Racism in the United States

Discussion in 'Et Cetera, Et Cetera' started by B_Hung Muscle, Apr 8, 2006.

  1. B_Hung Muscle

    B_Hung Muscle New Member

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    I don't know why but lately I've been thinking a lot about this subject.

    Despite the fact that the US has seen sweeping progress in civil rights laws -- and their enforcement -- in the last 50 years, there is still tremendous overt and systemic racism in this country. Even more pernicious is the deep-seated racism many Americans carry with them, even those who would like to believe they have rid themselves of many stereotypical prejudices.

    The same is true for Europe and frankly most regions of the world.

    Without resorting to name-calling and attacking each other, what do you all think about this? Is it solvable on a personal let alone country-wide basis, or will we always be burdened by inherent prejudices toward people of other races and ethnicities?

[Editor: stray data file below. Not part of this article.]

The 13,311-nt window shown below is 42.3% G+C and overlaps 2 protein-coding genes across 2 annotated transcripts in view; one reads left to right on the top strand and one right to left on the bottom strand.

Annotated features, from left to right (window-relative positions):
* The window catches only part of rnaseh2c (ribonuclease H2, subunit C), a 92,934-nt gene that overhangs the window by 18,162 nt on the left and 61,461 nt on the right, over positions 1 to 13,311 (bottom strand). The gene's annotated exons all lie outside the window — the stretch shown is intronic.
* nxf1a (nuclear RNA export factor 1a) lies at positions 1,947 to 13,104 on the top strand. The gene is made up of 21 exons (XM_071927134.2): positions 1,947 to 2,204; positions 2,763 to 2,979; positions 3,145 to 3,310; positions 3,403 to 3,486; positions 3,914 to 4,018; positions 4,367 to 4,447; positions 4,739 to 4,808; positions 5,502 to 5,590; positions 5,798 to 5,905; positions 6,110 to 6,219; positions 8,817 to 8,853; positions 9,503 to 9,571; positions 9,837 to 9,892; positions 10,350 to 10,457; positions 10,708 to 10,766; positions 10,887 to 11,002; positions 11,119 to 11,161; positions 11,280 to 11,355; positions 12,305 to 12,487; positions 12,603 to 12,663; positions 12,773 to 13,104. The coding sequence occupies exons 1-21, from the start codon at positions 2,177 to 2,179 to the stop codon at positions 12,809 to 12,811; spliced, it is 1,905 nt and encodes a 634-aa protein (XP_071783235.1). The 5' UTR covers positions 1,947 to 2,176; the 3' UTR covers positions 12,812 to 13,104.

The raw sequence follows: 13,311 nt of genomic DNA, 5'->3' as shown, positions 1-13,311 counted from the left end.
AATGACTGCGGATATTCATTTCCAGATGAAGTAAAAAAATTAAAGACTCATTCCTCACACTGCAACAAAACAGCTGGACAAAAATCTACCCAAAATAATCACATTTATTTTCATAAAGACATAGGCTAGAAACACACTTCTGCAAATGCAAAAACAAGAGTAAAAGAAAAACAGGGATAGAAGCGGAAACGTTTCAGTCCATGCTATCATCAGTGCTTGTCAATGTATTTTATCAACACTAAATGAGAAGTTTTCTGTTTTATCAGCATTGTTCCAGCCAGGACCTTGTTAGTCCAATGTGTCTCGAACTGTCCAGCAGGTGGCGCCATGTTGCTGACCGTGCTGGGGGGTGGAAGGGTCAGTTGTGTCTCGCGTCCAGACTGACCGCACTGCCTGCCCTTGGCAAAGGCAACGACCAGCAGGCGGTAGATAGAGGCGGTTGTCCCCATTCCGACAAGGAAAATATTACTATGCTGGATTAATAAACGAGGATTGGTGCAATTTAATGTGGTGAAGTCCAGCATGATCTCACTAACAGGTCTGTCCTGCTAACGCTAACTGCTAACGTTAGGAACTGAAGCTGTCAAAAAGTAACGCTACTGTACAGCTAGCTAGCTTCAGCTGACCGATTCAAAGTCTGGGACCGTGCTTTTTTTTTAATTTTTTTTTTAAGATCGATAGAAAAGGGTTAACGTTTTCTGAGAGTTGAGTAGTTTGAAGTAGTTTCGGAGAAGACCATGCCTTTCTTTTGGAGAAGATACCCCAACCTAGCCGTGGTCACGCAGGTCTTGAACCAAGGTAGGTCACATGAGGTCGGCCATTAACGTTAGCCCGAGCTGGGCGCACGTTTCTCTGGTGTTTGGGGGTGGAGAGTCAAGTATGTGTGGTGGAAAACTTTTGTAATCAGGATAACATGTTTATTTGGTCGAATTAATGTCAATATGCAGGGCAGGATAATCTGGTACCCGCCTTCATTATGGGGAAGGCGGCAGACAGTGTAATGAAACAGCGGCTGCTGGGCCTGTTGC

Are they in fact burdens?
     
  2. Webster

    Webster New Member

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  3. Lex

    Lex
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    I don't know that we'll ever really get there. Xenophobia is an outgrowth of the human condition. Different is bad. Acceptance (past tolerance) threatens the status quo.

    Everyone has to be willing to give up some of his/her position in order to level the field and eliminate ignorance.

    In a society founded on and driven by a comparative paradigm--of haves and have nots and of measuring who you are by how you stack up with the person in front and behind you--I don't know if I believe it possible.
     
  4. Lex

    Lex
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    I hear you, Webster.

    I feel the same way when someone assumes that I am not as smart as they are because I am black; that I got where I am because of Affirmative Action; that I am a thug becasue I am black and male; or that, when they see how educated I am and hear me speak, they believe that I must not have grown up in a poor urban area (I did).